The first fever a baby or an infant has is often scary for parents. Most fevers are harmless and are caused by a mild infection. Overdressing a child may even cause a rise in temperature.
Regardless, you should report any fever in a newborn that is higher than 100.4 °F, taken rectally, to the child's doctor.
Fever is an important part of the body's defense against infection. Many older infants develop high fevers with even minor illnesses.
Febrile seizures do occur in some children and can be scary to parents. However, most febrile seizures are over quickly. These seizures do not mean your child has epilepsy, and do not cause any lasting harm.
Your child should drink plenty of fluids.
Children can eat foods when they have a fever. But do not force them to eat.
Children who are ill often tolerate bland foods better. A bland diet is made up of foods that are soft, not very spicy, and low in fiber. You may try:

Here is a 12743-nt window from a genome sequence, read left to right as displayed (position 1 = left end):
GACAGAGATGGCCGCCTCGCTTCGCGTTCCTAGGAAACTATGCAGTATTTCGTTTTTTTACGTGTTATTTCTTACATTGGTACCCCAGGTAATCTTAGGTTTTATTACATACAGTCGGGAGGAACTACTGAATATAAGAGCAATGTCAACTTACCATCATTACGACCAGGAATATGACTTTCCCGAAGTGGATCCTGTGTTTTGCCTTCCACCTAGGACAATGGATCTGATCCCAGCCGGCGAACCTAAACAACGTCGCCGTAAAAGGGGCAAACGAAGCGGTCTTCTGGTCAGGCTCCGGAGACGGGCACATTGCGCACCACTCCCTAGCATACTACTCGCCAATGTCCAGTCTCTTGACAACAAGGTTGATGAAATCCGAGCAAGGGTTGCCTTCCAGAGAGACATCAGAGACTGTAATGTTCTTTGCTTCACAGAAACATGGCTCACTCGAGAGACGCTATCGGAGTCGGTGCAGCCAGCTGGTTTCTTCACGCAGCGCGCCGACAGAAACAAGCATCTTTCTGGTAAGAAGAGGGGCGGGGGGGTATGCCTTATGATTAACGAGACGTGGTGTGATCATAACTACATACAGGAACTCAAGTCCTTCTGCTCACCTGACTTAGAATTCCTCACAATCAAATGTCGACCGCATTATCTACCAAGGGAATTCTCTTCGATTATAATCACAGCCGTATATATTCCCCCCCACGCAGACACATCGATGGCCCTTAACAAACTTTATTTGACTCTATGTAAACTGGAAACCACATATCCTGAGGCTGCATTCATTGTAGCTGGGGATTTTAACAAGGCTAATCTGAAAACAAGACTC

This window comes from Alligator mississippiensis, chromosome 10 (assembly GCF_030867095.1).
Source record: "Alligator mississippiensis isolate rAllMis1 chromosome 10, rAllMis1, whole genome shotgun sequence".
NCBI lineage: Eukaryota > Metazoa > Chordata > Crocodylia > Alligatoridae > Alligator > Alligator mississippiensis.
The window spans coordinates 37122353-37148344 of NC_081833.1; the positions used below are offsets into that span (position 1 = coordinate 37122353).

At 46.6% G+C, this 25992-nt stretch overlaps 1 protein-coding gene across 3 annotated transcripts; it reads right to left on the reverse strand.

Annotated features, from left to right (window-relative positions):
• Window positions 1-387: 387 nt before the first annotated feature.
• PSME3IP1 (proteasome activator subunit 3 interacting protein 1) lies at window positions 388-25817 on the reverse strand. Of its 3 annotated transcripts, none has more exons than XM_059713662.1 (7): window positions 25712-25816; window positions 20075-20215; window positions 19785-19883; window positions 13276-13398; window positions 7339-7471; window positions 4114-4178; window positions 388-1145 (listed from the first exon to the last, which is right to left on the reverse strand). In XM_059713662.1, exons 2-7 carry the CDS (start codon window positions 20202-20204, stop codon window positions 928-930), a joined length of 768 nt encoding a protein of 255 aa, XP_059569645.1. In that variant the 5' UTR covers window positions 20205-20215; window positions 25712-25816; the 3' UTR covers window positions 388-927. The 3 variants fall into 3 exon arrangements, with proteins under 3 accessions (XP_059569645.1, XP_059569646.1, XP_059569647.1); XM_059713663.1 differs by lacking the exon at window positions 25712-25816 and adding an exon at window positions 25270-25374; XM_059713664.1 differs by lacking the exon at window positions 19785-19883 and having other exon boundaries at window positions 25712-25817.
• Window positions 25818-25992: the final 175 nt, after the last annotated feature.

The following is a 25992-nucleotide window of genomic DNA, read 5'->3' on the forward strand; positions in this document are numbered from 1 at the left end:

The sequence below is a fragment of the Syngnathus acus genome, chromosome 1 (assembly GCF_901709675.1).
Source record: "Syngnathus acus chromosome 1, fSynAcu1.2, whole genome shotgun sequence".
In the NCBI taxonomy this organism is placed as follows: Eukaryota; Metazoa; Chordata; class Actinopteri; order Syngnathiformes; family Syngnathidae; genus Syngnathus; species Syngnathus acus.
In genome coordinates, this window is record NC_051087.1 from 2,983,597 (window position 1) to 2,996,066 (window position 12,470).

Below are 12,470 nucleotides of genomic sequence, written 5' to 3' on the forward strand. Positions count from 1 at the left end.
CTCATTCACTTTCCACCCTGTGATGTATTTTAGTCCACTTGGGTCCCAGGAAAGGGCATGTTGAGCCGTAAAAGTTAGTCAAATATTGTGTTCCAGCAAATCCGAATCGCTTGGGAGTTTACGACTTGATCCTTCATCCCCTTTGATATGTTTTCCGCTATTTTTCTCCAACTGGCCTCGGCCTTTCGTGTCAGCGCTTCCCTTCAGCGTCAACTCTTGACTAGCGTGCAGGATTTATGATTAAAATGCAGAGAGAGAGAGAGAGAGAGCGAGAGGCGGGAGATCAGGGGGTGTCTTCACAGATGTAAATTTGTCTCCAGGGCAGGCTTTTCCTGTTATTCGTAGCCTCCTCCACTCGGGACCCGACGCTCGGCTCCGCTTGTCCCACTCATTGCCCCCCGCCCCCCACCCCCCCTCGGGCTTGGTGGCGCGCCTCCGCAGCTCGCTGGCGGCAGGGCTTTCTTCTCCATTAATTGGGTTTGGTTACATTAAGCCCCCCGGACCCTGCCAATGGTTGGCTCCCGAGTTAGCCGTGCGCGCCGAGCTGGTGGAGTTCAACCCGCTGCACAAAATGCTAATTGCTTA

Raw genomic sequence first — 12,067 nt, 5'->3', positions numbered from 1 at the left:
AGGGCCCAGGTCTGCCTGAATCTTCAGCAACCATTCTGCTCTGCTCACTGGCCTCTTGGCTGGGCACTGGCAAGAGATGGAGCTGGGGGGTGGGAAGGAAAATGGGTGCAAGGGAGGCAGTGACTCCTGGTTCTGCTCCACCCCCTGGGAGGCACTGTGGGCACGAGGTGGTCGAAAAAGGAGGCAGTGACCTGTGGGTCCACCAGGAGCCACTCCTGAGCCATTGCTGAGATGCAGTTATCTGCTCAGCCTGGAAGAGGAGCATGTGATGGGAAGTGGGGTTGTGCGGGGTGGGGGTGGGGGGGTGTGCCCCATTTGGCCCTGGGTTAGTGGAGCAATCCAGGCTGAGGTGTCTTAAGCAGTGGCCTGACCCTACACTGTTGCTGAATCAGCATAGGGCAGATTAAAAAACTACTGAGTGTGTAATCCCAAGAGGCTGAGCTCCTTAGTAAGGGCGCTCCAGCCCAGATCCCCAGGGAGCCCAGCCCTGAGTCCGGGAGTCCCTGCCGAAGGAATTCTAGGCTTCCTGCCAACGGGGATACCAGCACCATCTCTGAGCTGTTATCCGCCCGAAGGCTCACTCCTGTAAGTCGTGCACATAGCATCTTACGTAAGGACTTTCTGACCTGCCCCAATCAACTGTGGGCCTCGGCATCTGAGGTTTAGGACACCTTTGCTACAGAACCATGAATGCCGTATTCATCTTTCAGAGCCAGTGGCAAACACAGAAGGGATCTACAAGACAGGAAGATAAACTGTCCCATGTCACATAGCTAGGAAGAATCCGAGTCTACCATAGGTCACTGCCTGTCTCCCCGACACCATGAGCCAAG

Do not bundle up a child with blankets or extra clothes, even if the child has the chills. This may keep the fever from coming down, or make it go higher.
Acetaminophen (Tylenol) and ibuprofen (Advil, Motrin) help lower fever in children. You child's doctor may tell you to use both types of medicine.
A fever does not need to come all the way down to normal. Most children will feel better when their temperature drops by even one degree.
A lukewarm bath or sponge bath may help cool a fever.
Talk to your child's doctor or go to the emergency room when:
Also, to your child's doctor or go to the emergency room if your child:
Call 911 if your child has a fever and:
Fever - infant; Fever - baby
Mick NW. Pediatric fever. In: Marx JA, Hockberger RS, Walls RM, et al, eds. Rosen's Emergency Medicine: Concepts and Clinical Practice. 8th ed. Philadelphia, PA: Mosby Elsevier; 2013:chap 167.
Updated by: Neil K. Kaneshiro, MD, MHA, Clinical Assistant Professor of Pediatrics, University of Washington School of Medicine. Also reviewed by David Zieve, MD, MHA, Bethanne Black, and the A.D.A.M. Editorial team.
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